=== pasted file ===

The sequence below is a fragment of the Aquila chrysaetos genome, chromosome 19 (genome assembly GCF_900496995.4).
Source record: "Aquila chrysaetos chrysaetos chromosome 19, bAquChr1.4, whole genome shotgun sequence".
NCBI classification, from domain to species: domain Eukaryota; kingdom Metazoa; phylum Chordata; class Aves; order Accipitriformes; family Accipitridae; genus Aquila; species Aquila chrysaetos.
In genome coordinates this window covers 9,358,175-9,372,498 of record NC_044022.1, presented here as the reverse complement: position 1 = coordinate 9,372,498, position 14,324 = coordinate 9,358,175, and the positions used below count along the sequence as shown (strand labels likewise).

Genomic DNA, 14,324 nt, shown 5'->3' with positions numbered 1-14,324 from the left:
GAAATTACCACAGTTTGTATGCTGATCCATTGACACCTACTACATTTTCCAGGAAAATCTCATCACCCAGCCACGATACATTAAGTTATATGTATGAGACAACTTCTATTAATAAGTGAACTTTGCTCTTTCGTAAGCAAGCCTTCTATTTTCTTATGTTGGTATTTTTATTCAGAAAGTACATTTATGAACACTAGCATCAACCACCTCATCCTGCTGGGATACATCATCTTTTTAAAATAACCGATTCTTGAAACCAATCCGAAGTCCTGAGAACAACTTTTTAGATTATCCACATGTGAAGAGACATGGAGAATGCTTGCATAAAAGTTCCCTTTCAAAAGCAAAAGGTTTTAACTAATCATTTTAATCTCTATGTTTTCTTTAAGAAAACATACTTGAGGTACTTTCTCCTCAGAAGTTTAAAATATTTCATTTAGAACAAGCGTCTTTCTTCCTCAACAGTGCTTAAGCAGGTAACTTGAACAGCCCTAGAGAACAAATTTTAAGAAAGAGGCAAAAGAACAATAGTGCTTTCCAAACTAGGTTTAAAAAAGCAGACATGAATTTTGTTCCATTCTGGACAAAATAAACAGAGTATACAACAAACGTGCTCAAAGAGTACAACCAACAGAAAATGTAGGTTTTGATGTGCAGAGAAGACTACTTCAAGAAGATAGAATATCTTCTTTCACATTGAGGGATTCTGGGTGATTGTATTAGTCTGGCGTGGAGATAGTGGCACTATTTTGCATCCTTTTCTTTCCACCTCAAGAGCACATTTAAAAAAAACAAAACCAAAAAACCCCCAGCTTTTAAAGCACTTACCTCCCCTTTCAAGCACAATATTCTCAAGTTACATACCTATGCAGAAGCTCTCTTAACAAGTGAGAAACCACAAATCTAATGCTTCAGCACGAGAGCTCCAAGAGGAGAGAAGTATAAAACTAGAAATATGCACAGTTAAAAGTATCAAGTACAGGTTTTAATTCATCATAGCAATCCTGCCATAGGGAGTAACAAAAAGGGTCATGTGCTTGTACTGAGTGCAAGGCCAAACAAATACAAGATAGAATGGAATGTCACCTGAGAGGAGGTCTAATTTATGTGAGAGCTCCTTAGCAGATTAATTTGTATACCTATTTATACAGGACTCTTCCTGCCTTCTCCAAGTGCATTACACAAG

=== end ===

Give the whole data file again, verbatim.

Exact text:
The sequence below is a fragment of the Aquila chrysaetos genome, chromosome 19 (genome assembly GCF_900496995.4).
Source record: "Aquila chrysaetos chrysaetos chromosome 19, bAquChr1.4, whole genome shotgun sequence".
NCBI classification, from domain to species: domain Eukaryota; kingdom Metazoa; phylum Chordata; class Aves; order Accipitriformes; family Accipitridae; genus Aquila; species Aquila chrysaetos.
In genome coordinates this window covers 9,358,175-9,372,498 of record NC_044022.1, presented here as the reverse complement: position 1 = coordinate 9,372,498, position 14,324 = coordinate 9,358,175, and the positions used below count along the sequence as shown (strand labels likewise).

Genomic DNA, 14,324 nt, shown 5'->3' with positions numbered 1-14,324 from the left:
GAAATTACCACAGTTTGTATGCTGATCCATTGACACCTACTACATTTTCCAGGAAAATCTCATCACCCAGCCACGATACATTAAGTTATATGTATGAGACAACTTCTATTAATAAGTGAACTTTGCTCTTTCGTAAGCAAGCCTTCTATTTTCTTATGTTGGTATTTTTATTCAGAAAGTACATTTATGAACACTAGCATCAACCACCTCATCCTGCTGGGATACATCATCTTTTTAAAATAACCGATTCTTGAAACCAATCCGAAGTCCTGAGAACAACTTTTTAGATTATCCACATGTGAAGAGACATGGAGAATGCTTGCATAAAAGTTCCCTTTCAAAAGCAAAAGGTTTTAACTAATCATTTTAATCTCTATGTTTTCTTTAAGAAAACATACTTGAGGTACTTTCTCCTCAGAAGTTTAAAATATTTCATTTAGAACAAGCGTCTTTCTTCCTCAACAGTGCTTAAGCAGGTAACTTGAACAGCCCTAGAGAACAAATTTTAAGAAAGAGGCAAAAGAACAATAGTGCTTTCCAAACTAGGTTTAAAAAAGCAGACATGAATTTTGTTCCATTCTGGACAAAATAAACAGAGTATACAACAAACGTGCTCAAAGAGTACAACCAACAGAAAATGTAGGTTTTGATGTGCAGAGAAGACTACTTCAAGAAGATAGAATATCTTCTTTCACATTGAGGGATTCTGGGTGATTGTATTAGTCTGGCGTGGAGATAGTGGCACTATTTTGCATCCTTTTCTTTCCACCTCAAGAGCACATTTAAAAAAAACAAAACCAAAAAACCCCCAGCTTTTAAAGCACTTACCTCCCCTTTCAAGCACAATATTCTCAAGTTACATACCTATGCAGAAGCTCTCTTAACAAGTGAGAAACCACAAATCTAATGCTTCAGCACGAGAGCTCCAAGAGGAGAGAAGTATAAAACTAGAAATATGCACAGTTAAAAGTATCAAGTACAGGTTTTAATTCATCATAGCAATCCTGCCATAGGGAGTAACAAAAAGGGTCATGTGCTTGTACTGAGTGCAAGGCCAAACAAATACAAGATAGAATGGAATGTCACCTGAGAGGAGGTCTAATTTATGTGAGAGCTCCTTAGCAGATTAATTTGTATACCTATTTATACAGGACTCTTCCTGCCTTCTCCAAGTGCATTACACAAG